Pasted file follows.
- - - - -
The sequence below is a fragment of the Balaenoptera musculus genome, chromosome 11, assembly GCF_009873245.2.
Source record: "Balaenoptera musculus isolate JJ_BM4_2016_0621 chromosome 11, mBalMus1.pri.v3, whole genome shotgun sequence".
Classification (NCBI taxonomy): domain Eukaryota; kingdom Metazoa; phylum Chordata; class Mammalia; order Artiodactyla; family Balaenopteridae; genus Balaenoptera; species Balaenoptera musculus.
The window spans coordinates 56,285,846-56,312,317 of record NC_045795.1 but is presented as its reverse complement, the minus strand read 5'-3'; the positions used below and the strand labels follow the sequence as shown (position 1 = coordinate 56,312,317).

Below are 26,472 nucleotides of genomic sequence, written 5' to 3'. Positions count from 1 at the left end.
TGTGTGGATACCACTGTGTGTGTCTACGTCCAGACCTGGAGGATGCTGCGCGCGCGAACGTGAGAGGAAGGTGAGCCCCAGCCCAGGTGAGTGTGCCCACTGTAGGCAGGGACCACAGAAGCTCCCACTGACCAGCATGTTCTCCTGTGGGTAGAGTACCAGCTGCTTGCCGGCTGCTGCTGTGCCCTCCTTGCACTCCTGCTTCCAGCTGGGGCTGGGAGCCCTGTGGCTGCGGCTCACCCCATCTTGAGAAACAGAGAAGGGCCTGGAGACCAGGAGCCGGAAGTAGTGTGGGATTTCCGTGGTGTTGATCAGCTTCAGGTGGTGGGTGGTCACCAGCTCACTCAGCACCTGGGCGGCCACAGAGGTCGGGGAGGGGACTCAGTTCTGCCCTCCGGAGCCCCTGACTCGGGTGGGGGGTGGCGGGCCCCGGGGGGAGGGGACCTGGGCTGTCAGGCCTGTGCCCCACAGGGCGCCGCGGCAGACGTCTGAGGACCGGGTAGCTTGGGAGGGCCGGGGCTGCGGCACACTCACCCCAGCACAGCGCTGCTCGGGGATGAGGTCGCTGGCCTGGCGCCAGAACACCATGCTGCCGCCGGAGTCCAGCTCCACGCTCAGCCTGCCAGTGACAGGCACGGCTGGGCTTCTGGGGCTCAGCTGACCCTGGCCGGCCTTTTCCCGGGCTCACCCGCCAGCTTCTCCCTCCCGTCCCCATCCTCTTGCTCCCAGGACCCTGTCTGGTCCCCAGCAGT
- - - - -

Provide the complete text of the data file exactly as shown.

The sequence below is a fragment of the Balaenoptera musculus genome, chromosome 11, assembly GCF_009873245.2.
Source record: "Balaenoptera musculus isolate JJ_BM4_2016_0621 chromosome 11, mBalMus1.pri.v3, whole genome shotgun sequence".
Classification (NCBI taxonomy): domain Eukaryota; kingdom Metazoa; phylum Chordata; class Mammalia; order Artiodactyla; family Balaenopteridae; genus Balaenoptera; species Balaenoptera musculus.
The window spans coordinates 56,285,846-56,312,317 of record NC_045795.1 but is presented as its reverse complement, the minus strand read 5'-3'; the positions used below and the strand labels follow the sequence as shown (position 1 = coordinate 56,312,317).

Below are 26,472 nucleotides of genomic sequence, written 5' to 3'. Positions count from 1 at the left end.
TGTGTGGATACCACTGTGTGTGTCTACGTCCAGACCTGGAGGATGCTGCGCGCGCGAACGTGAGAGGAAGGTGAGCCCCAGCCCAGGTGAGTGTGCCCACTGTAGGCAGGGACCACAGAAGCTCCCACTGACCAGCATGTTCTCCTGTGGGTAGAGTACCAGCTGCTTGCCGGCTGCTGCTGTGCCCTCCTTGCACTCCTGCTTCCAGCTGGGGCTGGGAGCCCTGTGGCTGCGGCTCACCCCATCTTGAGAAACAGAGAAGGGCCTGGAGACCAGGAGCCGGAAGTAGTGTGGGATTTCCGTGGTGTTGATCAGCTTCAGGTGGTGGGTGGTCACCAGCTCACTCAGCACCTGGGCGGCCACAGAGGTCGGGGAGGGGACTCAGTTCTGCCCTCCGGAGCCCCTGACTCGGGTGGGGGGTGGCGGGCCCCGGGGGGAGGGGACCTGGGCTGTCAGGCCTGTGCCCCACAGGGCGCCGCGGCAGACGTCTGAGGACCGGGTAGCTTGGGAGGGCCGGGGCTGCGGCACACTCACCCCAGCACAGCGCTGCTCGGGGATGAGGTCGCTGGCCTGGCGCCAGAACACCATGCTGCCGCCGGAGTCCAGCTCCACGCTCAGCCTGCCAGTGACAGGCACGGCTGGGCTTCTGGGGCTCAGCTGACCCTGGCCGGCCTTTTCCCGGGCTCACCCGCCAGCTTCTCCCTCCCGTCCCCATCCTCTTGCTCCCAGGACCCTGTCTGGTCCCCAGCAGT